21st century here we come

  • Published
  • By Col. Michael Stough
  • 100th Air Refueling Wing commander
You might have read the recent article in Stars and Stripes that talked about base newspapers becoming Web-only products.

When I first received word that the Air Force wanted us to stop publishing a hard-copy paper and instead turn to the Web, my reaction was well short of enthusiastic (a polite understatement).

The e-mail we received from the Air Staff told us that, according to a survey they conducted in the United States, only one-third of the base populations actually read the base paper, and a tremendous amount of money could be saved with the elimination of paper products.

That might be true in the U.S., I thought, but I've been in the Post Office and the BX when the Marauder and Jet48 are distributed on Fridays, and I've seen the number of folks who grab a copy of both on their way out the door.

Not only that, but our paper doesn't cost us any money because it's totally subsidized by advertisements.

In short, we're doing just fine with the paper we have.

Of course, that was just my initial reaction - a pretty normal response when faced with significant change. Once I calmed down and began to reflect on how our society receives information today, I realized a transition to the Web makes perfect sense.

In my own household, for example, every one of us makes a stop at the computer one of our first actions of the day. After I make a cup of coffee and before I head out for a run, I log on to catch up on e-mail, pay bills and catch the latest news. I no longer read a newspaper, relying instead on CNN's Web site and, increasingly, on social news sites like Digg.com.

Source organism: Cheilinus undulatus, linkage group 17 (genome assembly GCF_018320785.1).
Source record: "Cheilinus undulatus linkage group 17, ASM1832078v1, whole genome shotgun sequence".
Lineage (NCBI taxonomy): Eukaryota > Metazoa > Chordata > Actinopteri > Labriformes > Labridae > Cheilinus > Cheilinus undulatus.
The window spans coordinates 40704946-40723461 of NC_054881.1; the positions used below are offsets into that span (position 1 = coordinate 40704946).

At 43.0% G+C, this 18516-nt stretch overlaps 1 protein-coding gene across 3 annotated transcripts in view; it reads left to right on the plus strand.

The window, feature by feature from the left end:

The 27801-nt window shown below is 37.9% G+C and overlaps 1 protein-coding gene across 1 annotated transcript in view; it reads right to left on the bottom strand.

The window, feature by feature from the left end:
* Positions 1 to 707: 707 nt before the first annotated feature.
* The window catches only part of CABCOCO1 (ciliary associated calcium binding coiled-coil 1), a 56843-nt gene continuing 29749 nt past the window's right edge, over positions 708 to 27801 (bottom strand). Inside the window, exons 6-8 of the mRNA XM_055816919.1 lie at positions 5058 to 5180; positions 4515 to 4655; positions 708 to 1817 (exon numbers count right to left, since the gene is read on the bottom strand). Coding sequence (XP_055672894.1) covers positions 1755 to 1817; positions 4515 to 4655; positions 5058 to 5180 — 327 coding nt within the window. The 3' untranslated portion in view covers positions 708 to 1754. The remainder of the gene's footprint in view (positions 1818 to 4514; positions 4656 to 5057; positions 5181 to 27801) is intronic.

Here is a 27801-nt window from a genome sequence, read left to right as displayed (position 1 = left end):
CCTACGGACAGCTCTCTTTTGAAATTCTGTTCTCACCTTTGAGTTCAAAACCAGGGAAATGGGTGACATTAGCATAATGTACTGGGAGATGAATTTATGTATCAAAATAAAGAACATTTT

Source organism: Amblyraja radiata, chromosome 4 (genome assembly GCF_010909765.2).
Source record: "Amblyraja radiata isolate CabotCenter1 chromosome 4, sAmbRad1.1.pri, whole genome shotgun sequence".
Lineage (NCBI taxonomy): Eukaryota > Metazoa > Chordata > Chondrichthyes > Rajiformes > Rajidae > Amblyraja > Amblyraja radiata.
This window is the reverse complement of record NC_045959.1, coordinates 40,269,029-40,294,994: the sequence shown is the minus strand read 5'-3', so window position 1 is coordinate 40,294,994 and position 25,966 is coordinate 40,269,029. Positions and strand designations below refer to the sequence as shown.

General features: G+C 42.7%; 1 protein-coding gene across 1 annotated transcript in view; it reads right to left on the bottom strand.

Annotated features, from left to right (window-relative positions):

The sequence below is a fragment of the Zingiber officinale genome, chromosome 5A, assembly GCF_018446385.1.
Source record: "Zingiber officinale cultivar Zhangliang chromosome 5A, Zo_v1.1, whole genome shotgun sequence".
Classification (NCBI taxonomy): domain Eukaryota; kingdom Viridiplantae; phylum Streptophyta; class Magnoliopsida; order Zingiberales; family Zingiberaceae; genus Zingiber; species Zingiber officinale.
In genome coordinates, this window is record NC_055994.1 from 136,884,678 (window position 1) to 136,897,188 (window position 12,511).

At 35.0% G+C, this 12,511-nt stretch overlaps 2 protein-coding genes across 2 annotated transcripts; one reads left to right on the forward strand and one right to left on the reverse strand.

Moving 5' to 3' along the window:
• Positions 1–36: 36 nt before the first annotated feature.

When my daughters get up, they check their e-mail and look for messages on their MySpace sites before they have breakfast.

I realize my family is a sample size of one, but I suspect we're similar to most of you. We're all becoming very comfortable with using the Web as our primary source for most of our information needs.

With that in mind, I'm no longer opposed to moving the Marauder to the Web.
In fact, I'm becoming pretty excited. Rather than having to spend most of their time worrying about magazine layout, our Public Affairs staff can concentrate more on content.
We'll also become more dynamic in our coverage, posting sports scores the day after the events occur, for example.

And, we'll be able to use Web technology to figure out what you really want to see, which should hopefully mean a better, more relevant, product that squarely meets the needs and desires of our community.

I know, change is hard, and this change will be traumatic for some of you (most especially for my lovely wife Tracey, who keeps telling me, "It just won't be the same").

But I'm convinced that you'll soon be adding our site to your list of bookmarks that you review every morning, whether you're looking for the movie schedule, checking on the latest ITT tour offerings, or even catching the wing commander's latest blog.

21st century, here we come.